Farmers play a part in decarbonizing ethanol

A soil health expert in southeastern Iowa says farmers have a role to play in helping decarbonize the U.S. ethanol industry.

Mitchell Hora with Continuum Ag, a soil health intelligence company, says farmers can get rewarded for implementing conservation practices on the farm from their local ethanol plant.

“There’s a new scoreboard in agriculture. Right now, it’s being displayed with the GREET model. And we’ve reverse engineered it to know how the point system works and now, there could be a financial mechanism that rewards scoring points.”

Those points are used to calculate a carbon intensity score ethanol producers can use to make corn-ethanol a more attractive feedstock for Sustainable Aviation Fuel and could allow producers to qualify for new tax credits.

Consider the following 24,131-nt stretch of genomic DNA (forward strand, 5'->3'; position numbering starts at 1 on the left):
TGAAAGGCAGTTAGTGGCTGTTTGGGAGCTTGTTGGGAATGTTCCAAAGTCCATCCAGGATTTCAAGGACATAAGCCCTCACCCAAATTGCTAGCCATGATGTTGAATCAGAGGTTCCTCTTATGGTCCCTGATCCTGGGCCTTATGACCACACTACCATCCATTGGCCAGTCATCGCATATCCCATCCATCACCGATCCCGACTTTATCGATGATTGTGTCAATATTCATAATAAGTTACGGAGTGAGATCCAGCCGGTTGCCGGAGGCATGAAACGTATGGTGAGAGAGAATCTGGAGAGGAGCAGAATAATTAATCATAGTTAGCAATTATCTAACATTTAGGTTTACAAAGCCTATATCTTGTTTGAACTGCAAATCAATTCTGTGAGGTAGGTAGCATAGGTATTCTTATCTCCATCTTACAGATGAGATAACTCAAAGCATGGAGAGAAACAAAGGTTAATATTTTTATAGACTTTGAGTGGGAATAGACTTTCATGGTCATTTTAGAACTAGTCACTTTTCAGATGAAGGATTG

The Internal Revenue Service has yet to issue guidance for ethanol producers and farmers on how new Inflation Reduction Act tax credits will be implemented, but the U.S. Treasury Department is expected to issue guidance by next January.

Hora says farmers have an interest in being compensated for their conservation efforts, but the rules outlining the returns for farmers need more clarity.

“If there’s an equal share in these tax credits, there’s going to be more farmers brought to the table, because they’re going to be adequately incentivized to share the data.”

Continuum Ag offers a certificate for farmers who want to be compensated for low carbon intensity grain.

Hora was a speaker at the National Ethanol Conference in San Diego, California.

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